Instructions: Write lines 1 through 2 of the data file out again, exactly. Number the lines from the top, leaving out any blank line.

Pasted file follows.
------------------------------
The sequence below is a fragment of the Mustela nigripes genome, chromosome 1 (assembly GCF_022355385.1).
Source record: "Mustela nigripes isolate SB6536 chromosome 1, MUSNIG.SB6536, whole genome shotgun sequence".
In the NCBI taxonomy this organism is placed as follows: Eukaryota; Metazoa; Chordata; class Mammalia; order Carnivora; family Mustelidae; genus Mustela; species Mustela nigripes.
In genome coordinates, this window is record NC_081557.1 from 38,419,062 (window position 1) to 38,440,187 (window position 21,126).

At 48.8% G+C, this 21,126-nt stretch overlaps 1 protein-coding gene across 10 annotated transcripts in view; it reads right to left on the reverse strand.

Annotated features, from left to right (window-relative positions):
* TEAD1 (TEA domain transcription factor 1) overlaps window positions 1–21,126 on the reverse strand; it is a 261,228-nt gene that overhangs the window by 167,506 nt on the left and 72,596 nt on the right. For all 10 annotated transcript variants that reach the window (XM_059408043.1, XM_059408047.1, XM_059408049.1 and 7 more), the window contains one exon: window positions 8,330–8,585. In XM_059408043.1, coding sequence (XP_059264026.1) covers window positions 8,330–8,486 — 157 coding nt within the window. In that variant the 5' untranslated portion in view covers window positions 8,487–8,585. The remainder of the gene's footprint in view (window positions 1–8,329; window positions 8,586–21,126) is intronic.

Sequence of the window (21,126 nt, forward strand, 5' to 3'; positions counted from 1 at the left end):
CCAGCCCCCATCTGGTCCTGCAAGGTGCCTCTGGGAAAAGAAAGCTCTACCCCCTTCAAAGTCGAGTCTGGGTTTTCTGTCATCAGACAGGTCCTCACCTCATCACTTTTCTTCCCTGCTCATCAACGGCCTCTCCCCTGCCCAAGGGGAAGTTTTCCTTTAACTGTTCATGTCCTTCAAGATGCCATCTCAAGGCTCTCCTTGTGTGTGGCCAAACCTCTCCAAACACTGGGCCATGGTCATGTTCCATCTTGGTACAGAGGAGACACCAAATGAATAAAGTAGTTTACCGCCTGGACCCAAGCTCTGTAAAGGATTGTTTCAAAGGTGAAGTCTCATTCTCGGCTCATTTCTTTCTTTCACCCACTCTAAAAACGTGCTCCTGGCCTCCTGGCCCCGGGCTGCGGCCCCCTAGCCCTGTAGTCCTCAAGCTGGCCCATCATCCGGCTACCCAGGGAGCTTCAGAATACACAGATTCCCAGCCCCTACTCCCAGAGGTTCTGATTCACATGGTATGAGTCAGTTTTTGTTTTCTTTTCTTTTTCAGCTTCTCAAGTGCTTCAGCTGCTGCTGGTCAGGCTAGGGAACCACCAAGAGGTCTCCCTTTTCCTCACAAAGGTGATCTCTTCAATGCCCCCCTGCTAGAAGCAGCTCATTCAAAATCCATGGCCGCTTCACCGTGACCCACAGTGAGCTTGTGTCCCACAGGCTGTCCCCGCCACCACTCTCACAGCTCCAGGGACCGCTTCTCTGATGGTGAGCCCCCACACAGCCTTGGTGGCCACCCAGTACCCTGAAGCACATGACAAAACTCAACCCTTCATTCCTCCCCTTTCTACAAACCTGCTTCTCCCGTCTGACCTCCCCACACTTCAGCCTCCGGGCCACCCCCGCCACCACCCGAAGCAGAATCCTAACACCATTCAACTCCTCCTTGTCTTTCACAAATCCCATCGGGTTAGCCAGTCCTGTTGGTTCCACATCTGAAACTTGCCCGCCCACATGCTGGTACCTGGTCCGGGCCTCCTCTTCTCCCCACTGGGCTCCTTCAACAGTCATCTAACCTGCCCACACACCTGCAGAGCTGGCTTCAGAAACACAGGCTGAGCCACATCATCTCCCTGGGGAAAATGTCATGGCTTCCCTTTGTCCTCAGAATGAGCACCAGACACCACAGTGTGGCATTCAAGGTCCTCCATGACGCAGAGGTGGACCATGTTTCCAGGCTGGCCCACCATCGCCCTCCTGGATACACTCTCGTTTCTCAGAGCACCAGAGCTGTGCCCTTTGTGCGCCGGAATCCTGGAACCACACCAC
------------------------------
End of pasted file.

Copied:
The sequence below is a fragment of the Mustela nigripes genome, chromosome 1 (assembly GCF_022355385.1).
Source record: "Mustela nigripes isolate SB6536 chromosome 1, MUSNIG.SB6536, whole genome shotgun sequence".